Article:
King Tutankhamun: The Mummy's Curse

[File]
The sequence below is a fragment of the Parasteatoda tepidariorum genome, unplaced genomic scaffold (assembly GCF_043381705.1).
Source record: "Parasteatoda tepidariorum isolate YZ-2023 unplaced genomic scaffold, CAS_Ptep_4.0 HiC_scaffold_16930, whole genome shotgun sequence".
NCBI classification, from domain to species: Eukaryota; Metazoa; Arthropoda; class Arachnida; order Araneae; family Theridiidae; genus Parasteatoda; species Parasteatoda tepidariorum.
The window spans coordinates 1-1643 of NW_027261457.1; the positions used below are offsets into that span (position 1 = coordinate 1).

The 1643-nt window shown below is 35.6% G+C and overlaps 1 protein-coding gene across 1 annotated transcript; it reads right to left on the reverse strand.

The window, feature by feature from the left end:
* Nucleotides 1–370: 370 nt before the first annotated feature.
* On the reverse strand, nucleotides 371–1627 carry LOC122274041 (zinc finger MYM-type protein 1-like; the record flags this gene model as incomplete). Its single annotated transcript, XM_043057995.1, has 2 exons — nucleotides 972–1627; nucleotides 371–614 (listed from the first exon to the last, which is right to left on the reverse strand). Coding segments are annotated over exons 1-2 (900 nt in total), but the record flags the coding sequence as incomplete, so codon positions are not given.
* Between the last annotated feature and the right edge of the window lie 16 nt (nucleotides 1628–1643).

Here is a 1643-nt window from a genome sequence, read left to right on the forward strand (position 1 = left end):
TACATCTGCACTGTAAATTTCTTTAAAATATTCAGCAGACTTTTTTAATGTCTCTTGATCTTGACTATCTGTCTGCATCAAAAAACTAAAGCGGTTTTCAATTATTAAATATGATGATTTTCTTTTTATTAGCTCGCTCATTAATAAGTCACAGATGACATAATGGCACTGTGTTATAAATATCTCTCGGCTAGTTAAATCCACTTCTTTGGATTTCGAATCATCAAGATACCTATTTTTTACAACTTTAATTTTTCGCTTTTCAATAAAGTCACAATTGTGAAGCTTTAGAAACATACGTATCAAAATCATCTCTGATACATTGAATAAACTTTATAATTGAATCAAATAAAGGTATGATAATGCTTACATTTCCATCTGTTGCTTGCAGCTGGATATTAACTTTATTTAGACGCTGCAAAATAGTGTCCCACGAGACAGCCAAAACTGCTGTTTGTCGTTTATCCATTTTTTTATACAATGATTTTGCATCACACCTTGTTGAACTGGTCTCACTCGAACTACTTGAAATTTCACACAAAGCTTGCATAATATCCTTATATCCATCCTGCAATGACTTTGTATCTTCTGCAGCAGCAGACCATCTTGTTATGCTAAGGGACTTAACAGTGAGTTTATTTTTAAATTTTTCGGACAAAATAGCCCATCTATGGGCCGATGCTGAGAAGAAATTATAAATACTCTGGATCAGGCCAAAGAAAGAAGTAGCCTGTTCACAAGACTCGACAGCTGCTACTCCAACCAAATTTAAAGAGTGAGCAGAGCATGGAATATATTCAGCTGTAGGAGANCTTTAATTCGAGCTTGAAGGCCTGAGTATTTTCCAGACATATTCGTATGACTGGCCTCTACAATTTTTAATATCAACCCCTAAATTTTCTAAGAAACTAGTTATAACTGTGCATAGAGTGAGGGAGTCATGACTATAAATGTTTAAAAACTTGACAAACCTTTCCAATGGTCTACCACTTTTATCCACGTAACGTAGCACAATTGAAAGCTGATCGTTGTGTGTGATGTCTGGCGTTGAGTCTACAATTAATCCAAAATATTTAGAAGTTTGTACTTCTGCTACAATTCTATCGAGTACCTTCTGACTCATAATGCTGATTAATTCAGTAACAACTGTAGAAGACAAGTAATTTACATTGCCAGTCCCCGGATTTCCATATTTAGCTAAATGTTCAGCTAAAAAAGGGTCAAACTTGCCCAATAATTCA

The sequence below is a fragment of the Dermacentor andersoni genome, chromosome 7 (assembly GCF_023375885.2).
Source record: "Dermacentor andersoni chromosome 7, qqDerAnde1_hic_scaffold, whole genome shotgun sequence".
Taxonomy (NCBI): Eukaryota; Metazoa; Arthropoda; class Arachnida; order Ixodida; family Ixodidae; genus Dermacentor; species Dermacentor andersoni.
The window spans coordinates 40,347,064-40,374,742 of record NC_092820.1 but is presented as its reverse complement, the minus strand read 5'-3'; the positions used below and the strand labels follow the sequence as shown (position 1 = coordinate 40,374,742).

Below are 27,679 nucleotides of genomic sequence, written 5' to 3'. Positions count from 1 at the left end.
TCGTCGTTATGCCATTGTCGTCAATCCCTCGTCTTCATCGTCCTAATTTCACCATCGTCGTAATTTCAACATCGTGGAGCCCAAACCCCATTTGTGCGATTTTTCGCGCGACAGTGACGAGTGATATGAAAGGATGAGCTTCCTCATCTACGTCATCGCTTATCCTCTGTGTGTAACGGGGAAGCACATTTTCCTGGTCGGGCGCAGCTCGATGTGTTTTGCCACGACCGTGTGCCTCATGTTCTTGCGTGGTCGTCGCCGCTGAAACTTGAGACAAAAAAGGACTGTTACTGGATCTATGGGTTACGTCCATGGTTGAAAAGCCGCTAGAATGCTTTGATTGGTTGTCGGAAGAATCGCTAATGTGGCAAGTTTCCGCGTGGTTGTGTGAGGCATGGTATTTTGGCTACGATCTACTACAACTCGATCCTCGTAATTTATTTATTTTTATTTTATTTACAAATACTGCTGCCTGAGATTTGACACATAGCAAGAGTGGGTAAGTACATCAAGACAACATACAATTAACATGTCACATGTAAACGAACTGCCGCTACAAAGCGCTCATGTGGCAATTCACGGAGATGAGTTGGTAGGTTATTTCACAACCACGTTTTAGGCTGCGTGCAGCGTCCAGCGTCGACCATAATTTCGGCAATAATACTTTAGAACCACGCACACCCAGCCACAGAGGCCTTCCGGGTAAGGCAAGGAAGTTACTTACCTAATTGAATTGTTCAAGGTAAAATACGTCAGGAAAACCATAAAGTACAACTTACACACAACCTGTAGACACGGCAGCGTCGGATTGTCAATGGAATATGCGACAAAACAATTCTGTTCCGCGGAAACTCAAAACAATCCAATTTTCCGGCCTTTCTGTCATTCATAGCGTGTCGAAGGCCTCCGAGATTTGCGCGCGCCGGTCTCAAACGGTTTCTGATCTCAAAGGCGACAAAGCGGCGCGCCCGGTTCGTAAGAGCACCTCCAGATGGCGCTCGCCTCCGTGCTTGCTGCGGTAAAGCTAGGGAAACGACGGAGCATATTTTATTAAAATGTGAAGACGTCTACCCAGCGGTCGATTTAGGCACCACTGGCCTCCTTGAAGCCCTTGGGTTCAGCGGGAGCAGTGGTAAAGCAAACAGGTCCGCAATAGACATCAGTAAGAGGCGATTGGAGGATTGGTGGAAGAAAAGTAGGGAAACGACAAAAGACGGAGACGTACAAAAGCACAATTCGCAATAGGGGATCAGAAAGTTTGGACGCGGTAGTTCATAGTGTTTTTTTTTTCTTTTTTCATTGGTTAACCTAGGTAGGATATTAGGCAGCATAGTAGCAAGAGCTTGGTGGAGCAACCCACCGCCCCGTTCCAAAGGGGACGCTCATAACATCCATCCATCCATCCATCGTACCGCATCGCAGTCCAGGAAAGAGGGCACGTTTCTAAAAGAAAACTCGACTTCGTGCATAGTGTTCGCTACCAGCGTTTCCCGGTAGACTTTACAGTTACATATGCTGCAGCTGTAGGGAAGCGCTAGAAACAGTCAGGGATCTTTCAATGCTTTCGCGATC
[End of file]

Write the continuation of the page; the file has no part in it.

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King Tutankhamun has become world famous as a symbol of ancient Egypt, but his existence was only speculative until the early 20th century. The tomb of King Tutankhamun was unearthed in 1922, by Howard Carter. Several years later, a man named Lord Carvaveron arranged for a group of archaeologists to gather in Egypt for the massive project that was the unearthing of the tomb and removing the key materials inside. Within ten years of the dig, six people died including Lord Carnaveron. Carnaveron died only seven weeks after the expedition. A few others died quite soon after the expedition, and one man died of blood poisoning. These deaths made it seem as if there was a curse put on the tomb, to prevent tomb raiders from disturbing the eternal soul of the great Egyptian phamroah, King Tutankhamun. The myth of the "mummy's curse" has since persisted in the public consciousness since then. There are many theories for the existence of the "curse." The first is that the curse actually exists as a supernatural phenomenon integral to ancient Egyptian culture. Handwerk (n.d.) states that curses were inscribed on Egyptian tombs as a "primitive security system." The curse would cause whoever disturbed the tombs to die, thereby protecting the remains of the ancient pharoahs. Some tombs in ancient Egypt were inscribed with curses in hieroglyphics that were meant to terrify those who would "desecrate or rob the royal resting place," (Handwerk, n.d.). The inscriptions read things like,

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